The Adventure Team Commander comes equipped with a pretty basic kit which includes the following:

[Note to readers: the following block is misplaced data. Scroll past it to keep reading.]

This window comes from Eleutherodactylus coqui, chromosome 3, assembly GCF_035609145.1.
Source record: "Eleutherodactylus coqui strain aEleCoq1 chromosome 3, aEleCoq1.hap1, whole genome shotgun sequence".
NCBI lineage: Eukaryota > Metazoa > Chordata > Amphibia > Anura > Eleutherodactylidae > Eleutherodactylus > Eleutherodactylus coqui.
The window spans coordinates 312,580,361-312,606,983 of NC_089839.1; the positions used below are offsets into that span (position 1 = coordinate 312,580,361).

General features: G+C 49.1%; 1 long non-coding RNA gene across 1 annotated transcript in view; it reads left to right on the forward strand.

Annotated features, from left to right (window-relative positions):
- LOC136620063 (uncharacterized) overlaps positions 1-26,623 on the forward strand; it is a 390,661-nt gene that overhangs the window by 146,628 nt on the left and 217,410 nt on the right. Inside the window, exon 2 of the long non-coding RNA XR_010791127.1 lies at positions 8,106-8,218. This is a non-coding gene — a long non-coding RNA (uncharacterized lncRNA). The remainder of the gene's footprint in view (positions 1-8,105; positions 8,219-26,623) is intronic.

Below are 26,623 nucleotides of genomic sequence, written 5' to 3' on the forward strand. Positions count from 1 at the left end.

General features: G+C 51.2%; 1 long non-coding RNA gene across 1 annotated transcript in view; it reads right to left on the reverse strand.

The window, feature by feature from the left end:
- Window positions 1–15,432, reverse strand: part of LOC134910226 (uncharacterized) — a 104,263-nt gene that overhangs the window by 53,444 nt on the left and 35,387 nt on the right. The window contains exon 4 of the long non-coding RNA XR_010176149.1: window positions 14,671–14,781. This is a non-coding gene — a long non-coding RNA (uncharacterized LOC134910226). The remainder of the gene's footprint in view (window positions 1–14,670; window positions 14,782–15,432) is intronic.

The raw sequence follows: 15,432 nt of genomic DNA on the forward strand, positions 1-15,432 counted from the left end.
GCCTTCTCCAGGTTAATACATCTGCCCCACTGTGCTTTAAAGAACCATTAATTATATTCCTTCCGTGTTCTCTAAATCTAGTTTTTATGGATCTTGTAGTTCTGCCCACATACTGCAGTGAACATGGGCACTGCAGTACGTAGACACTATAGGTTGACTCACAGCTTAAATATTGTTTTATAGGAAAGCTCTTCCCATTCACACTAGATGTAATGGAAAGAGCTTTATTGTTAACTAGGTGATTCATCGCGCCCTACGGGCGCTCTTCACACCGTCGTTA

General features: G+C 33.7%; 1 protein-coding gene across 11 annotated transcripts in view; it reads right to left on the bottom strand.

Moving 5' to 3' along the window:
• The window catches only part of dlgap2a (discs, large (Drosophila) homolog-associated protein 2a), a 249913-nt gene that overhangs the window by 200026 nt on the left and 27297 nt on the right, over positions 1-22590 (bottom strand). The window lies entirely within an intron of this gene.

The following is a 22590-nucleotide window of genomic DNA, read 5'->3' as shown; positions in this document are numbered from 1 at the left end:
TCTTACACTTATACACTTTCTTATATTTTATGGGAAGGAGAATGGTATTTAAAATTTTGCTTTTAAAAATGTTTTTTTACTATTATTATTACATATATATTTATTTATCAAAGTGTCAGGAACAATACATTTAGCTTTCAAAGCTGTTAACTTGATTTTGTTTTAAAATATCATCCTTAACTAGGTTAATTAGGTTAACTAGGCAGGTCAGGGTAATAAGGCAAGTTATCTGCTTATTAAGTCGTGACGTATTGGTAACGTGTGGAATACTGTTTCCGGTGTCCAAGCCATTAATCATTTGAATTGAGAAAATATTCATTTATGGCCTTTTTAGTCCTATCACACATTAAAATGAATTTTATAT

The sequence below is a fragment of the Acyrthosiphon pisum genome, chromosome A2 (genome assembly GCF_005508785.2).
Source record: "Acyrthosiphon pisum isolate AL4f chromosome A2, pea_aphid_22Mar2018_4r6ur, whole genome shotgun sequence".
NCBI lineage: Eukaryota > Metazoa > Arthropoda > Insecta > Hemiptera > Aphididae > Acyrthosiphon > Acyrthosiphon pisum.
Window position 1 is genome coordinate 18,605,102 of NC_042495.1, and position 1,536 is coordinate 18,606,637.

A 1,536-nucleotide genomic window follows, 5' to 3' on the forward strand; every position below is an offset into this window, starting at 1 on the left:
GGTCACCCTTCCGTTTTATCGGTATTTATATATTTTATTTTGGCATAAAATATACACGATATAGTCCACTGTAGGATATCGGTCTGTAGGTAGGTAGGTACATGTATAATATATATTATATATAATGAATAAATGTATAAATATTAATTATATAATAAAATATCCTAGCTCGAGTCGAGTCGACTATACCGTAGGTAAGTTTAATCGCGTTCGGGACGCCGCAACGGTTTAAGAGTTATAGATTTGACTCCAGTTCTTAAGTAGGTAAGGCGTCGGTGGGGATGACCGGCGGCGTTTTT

All of these items make sense for a figure that comes from a time when Joe wasn’t a member of an active military. The rifle is his primary weapon and could have been used for everything from hunting to firing tranquilizer darts. The pistol serves as his back-up weapon and vest is an attempt to recreate the holster found on the original figure. Personally, I found that the vest both limited the range of motion in the figure’s shoulders and covered up the Adventure Team logo so I removed it after a few shots. In fact, my default look for most of the Club’s 1:18 AT members is sans vest. Your individual mileage will vary.